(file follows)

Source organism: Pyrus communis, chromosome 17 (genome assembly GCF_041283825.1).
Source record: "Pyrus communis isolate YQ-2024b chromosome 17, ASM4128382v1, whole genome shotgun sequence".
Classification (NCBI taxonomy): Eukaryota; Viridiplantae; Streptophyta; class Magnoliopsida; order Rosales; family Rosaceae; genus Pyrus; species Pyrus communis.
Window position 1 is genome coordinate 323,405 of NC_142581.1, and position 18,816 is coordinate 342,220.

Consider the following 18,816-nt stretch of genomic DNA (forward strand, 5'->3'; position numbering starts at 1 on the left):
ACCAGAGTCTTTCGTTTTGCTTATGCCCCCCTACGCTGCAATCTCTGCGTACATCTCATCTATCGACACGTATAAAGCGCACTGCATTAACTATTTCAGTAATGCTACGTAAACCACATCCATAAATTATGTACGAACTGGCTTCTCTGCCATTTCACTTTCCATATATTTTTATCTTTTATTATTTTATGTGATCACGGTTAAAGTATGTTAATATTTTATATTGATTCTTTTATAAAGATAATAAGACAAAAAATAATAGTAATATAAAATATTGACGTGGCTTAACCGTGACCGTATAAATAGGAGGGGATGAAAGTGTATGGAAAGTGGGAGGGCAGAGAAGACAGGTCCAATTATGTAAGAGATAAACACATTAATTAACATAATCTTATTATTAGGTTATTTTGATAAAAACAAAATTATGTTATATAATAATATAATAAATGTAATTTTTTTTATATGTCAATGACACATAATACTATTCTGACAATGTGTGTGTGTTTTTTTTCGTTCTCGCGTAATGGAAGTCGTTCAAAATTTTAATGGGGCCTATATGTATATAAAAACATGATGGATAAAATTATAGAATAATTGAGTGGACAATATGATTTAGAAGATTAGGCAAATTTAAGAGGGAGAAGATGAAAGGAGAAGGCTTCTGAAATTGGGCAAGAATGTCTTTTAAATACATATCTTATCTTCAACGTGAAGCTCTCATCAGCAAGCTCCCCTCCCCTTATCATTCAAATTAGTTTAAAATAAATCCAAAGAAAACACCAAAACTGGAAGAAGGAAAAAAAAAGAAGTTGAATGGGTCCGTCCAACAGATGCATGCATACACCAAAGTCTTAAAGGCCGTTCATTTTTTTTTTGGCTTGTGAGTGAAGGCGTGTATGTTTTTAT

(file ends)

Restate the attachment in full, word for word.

Source organism: Pyrus communis, chromosome 17 (genome assembly GCF_041283825.1).
Source record: "Pyrus communis isolate YQ-2024b chromosome 17, ASM4128382v1, whole genome shotgun sequence".
Classification (NCBI taxonomy): Eukaryota; Viridiplantae; Streptophyta; class Magnoliopsida; order Rosales; family Rosaceae; genus Pyrus; species Pyrus communis.
Window position 1 is genome coordinate 323,405 of NC_142581.1, and position 18,816 is coordinate 342,220.

Consider the following 18,816-nt stretch of genomic DNA (forward strand, 5'->3'; position numbering starts at 1 on the left):
ACCAGAGTCTTTCGTTTTGCTTATGCCCCCCTACGCTGCAATCTCTGCGTACATCTCATCTATCGACACGTATAAAGCGCACTGCATTAACTATTTCAGTAATGCTACGTAAACCACATCCATAAATTATGTACGAACTGGCTTCTCTGCCATTTCACTTTCCATATATTTTTATCTTTTATTATTTTATGTGATCACGGTTAAAGTATGTTAATATTTTATATTGATTCTTTTATAAAGATAATAAGACAAAAAATAATAGTAATATAAAATATTGACGTGGCTTAACCGTGACCGTATAAATAGGAGGGGATGAAAGTGTATGGAAAGTGGGAGGGCAGAGAAGACAGGTCCAATTATGTAAGAGATAAACACATTAATTAACATAATCTTATTATTAGGTTATTTTGATAAAAACAAAATTATGTTATATAATAATATAATAAATGTAATTTTTTTTATATGTCAATGACACATAATACTATTCTGACAATGTGTGTGTGTTTTTTTTCGTTCTCGCGTAATGGAAGTCGTTCAAAATTTTAATGGGGCCTATATGTATATAAAAACATGATGGATAAAATTATAGAATAATTGAGTGGACAATATGATTTAGAAGATTAGGCAAATTTAAGAGGGAGAAGATGAAAGGAGAAGGCTTCTGAAATTGGGCAAGAATGTCTTTTAAATACATATCTTATCTTCAACGTGAAGCTCTCATCAGCAAGCTCCCCTCCCCTTATCATTCAAATTAGTTTAAAATAAATCCAAAGAAAACACCAAAACTGGAAGAAGGAAAAAAAAAGAAGTTGAATGGGTCCGTCCAACAGATGCATGCATACACCAAAGTCTTAAAGGCCGTTCATTTTTTTTTTGGCTTGTGAGTGAAGGCGTGTATGTTTTTAT